Greece only has three options – a default, deflation or devaluing, none of which it can do within monetary union. That's why Merkel, and ultimately the German public, will have to sign off a Greek bailout; their own future depends on it. However, what this latest crisis shows once again is the fragility of monetary union. When the architects dreamt their European dream, they forgot a vital part of the infrastructure: the power to tax. You can't have countries bound into one currency zone without their spending and taxation also being controlled; it's like a house without electricity, and a move which no voters would stomach from Berlin to Madrid.
The Greek crisis is not likely to see the end of the euro, for now, but when the future Homers come to write their epic stories, they will show that this is where the end began. As with Gordon Brown and Gillian Duffy, perhaps.
Goldman Sachs is burning, and the politicians want to build more bonfires
Goldman Sachs is being tossed onto the fire like a medieval witch.
Even more fuel was thrown on the flames when seven Goldman bankers were toasted by the Senate sub-committee for their part in the selling of mortgage securities. It wasn't a pretty sight, watching the Goldman bankers squirm as they tried to defend themselves against betting against their clients, selling them packages of sub-prime mortgages and then going short.
Whether Goldman told those investors it was going short is at the centre of the fraud action by the Securities and Exchange Commission. It's difficult to believe that the investors, ACA or IKB, didn't know what the bank was doing, and if they didn't, then they probably should. There's another point – Goldman was also only doing what every other bank on Wall Street was doing. In fact, Goldman was a tiddler compared to the big mortgage players, such as Bank of America.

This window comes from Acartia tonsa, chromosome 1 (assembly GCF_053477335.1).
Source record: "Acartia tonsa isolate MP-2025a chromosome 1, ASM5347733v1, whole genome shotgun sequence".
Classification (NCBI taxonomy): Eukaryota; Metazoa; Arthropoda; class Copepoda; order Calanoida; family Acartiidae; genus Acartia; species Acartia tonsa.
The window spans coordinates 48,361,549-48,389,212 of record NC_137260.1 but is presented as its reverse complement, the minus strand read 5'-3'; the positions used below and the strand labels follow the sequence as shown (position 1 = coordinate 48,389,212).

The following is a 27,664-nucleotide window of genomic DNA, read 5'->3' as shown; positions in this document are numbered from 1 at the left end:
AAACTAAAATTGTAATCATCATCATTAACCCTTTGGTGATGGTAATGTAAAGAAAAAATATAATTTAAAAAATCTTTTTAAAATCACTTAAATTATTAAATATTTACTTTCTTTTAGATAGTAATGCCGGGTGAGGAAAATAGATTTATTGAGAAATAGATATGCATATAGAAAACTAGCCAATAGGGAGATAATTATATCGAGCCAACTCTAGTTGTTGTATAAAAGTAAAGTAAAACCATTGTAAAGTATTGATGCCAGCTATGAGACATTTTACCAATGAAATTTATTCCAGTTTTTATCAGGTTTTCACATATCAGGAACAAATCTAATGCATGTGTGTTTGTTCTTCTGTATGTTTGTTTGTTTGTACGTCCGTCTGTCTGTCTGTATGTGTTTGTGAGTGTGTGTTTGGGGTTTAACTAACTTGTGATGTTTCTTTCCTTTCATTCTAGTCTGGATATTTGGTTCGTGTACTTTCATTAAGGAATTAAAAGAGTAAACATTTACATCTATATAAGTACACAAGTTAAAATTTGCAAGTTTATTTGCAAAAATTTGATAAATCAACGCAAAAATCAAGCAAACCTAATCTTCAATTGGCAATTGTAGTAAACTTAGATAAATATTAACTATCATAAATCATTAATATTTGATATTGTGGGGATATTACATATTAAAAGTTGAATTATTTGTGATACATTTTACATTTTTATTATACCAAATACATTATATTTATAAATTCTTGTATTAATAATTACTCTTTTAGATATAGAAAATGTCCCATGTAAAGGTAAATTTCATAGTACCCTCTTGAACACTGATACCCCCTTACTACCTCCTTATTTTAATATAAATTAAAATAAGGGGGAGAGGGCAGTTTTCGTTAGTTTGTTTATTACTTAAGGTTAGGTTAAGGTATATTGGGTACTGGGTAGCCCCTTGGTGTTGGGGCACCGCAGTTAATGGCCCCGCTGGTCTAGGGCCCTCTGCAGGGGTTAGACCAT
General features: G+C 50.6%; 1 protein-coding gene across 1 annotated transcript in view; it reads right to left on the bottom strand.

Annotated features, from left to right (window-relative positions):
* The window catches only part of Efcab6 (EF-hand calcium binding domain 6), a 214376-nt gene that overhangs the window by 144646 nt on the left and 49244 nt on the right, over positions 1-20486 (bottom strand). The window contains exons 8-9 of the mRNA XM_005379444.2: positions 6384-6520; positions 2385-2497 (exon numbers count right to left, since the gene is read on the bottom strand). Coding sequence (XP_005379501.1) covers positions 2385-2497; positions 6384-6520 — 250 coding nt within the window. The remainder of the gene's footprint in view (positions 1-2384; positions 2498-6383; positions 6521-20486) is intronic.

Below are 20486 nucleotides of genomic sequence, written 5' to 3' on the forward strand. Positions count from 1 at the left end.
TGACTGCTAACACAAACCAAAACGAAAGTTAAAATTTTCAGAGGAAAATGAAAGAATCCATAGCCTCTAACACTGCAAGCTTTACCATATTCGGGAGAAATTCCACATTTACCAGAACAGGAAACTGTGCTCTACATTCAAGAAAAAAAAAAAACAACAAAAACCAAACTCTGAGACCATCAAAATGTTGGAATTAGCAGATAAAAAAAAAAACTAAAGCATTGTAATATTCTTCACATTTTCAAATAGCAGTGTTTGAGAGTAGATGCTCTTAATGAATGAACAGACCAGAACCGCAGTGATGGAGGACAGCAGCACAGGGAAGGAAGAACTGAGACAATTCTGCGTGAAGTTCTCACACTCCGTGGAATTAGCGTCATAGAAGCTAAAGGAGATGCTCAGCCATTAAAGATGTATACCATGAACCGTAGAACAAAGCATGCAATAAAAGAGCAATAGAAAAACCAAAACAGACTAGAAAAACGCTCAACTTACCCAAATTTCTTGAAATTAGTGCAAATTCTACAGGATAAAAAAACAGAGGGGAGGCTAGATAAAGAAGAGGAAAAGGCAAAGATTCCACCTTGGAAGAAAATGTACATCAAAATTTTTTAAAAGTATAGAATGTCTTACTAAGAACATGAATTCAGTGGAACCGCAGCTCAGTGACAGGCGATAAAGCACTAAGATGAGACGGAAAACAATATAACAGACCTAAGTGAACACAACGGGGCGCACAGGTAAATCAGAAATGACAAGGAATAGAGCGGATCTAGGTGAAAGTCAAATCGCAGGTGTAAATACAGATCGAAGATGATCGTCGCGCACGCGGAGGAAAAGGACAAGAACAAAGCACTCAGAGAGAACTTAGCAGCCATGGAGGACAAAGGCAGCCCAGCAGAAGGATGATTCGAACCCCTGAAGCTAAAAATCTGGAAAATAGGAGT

This doesn't excuse what Goldman got up to, but it does put last week's Senate grilling into some sort of context. Neither side comes out of this well; Goldman failed to get across its basic message that market-makers don't have a fiduciary duty to tell clients how they are trading, while the inquisitors got themselves muddled over what banks can and can't do. But, even if Goldmans had managed to explain this it wouldn't have washed with the people on Main Street. They prefer the analysis made by Phil Angelides, chairman of the Financial Crisis Inquiry Commission, who compared it to "selling a car with faulty brakes and then buying an insurance policy on the buyer of those cars". This is not correct, as selling financial products is different to cars as there is always a risk, and you can't blame the seller if the stock doesn't go where you want it to. No one wants to hear this as the politicians want their bonfires, and Goldman is just the first.
I bet it won't be long before the SEC gets all banks involved in mortgage selling to agree a big settlement, just as Eliot Spitzer did over research; that's why US bank shares collapsed with Goldman's on Friday.Reuse content